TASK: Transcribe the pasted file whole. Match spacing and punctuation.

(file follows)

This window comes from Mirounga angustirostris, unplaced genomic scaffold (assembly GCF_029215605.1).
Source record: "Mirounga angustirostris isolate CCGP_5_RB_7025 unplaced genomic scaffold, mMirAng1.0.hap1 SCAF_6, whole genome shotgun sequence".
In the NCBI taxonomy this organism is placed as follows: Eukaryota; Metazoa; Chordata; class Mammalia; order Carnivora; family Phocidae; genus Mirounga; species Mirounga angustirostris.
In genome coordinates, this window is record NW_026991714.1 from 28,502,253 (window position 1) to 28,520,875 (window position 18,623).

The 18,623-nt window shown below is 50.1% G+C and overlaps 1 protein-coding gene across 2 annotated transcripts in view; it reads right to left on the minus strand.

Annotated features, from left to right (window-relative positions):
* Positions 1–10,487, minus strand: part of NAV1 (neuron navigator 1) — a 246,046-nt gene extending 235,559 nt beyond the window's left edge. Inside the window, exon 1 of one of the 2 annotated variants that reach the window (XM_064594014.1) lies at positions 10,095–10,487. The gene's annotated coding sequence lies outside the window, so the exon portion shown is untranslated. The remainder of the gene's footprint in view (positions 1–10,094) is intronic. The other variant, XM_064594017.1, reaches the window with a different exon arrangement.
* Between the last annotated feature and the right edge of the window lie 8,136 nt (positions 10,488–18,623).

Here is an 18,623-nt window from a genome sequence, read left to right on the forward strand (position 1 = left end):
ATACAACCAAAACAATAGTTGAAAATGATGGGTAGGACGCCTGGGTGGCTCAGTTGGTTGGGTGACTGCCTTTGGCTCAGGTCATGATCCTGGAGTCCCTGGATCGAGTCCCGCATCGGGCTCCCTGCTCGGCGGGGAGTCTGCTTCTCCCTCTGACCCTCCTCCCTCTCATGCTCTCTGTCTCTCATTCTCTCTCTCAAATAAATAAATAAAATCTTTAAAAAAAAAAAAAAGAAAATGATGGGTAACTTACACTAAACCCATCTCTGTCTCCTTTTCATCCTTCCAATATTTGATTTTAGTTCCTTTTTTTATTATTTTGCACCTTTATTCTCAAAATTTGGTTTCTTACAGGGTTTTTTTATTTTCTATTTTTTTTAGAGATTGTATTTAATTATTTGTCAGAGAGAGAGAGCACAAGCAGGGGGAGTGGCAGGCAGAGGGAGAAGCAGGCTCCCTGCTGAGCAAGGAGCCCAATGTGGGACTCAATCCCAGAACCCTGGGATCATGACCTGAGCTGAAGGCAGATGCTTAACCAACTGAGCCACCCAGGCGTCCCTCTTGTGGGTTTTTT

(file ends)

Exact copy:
This window comes from Mirounga angustirostris, unplaced genomic scaffold (assembly GCF_029215605.1).
Source record: "Mirounga angustirostris isolate CCGP_5_RB_7025 unplaced genomic scaffold, mMirAng1.0.hap1 SCAF_6, whole genome shotgun sequence".
In the NCBI taxonomy this organism is placed as follows: Eukaryota; Metazoa; Chordata; class Mammalia; order Carnivora; family Phocidae; genus Mirounga; species Mirounga angustirostris.
In genome coordinates, this window is record NW_026991714.1 from 28,502,253 (window position 1) to 28,520,875 (window position 18,623).

The 18,623-nt window shown below is 50.1% G+C and overlaps 1 protein-coding gene across 2 annotated transcripts in view; it reads right to left on the minus strand.

Annotated features, from left to right (window-relative positions):
* Positions 1–10,487, minus strand: part of NAV1 (neuron navigator 1) — a 246,046-nt gene extending 235,559 nt beyond the window's left edge. Inside the window, exon 1 of one of the 2 annotated variants that reach the window (XM_064594014.1) lies at positions 10,095–10,487. The gene's annotated coding sequence lies outside the window, so the exon portion shown is untranslated. The remainder of the gene's footprint in view (positions 1–10,094) is intronic. The other variant, XM_064594017.1, reaches the window with a different exon arrangement.
* Between the last annotated feature and the right edge of the window lie 8,136 nt (positions 10,488–18,623).

Here is an 18,623-nt window from a genome sequence, read left to right on the forward strand (position 1 = left end):
ATACAACCAAAACAATAGTTGAAAATGATGGGTAGGACGCCTGGGTGGCTCAGTTGGTTGGGTGACTGCCTTTGGCTCAGGTCATGATCCTGGAGTCCCTGGATCGAGTCCCGCATCGGGCTCCCTGCTCGGCGGGGAGTCTGCTTCTCCCTCTGACCCTCCTCCCTCTCATGCTCTCTGTCTCTCATTCTCTCTCTCAAATAAATAAATAAAATCTTTAAAAAAAAAAAAAAGAAAATGATGGGTAACTTACACTAAACCCATCTCTGTCTCCTTTTCATCCTTCCAATATTTGATTTTAGTTCCTTTTTTTATTATTTTGCACCTTTATTCTCAAAATTTGGTTTCTTACAGGGTTTTTTTATTTTCTATTTTTTTTAGAGATTGTATTTAATTATTTGTCAGAGAGAGAGAGCACAAGCAGGGGGAGTGGCAGGCAGAGGGAGAAGCAGGCTCCCTGCTGAGCAAGGAGCCCAATGTGGGACTCAATCCCAGAACCCTGGGATCATGACCTGAGCTGAAGGCAGATGCTTAACCAACTGAGCCACCCAGGCGTCCCTCTTGTGGGTTTTTT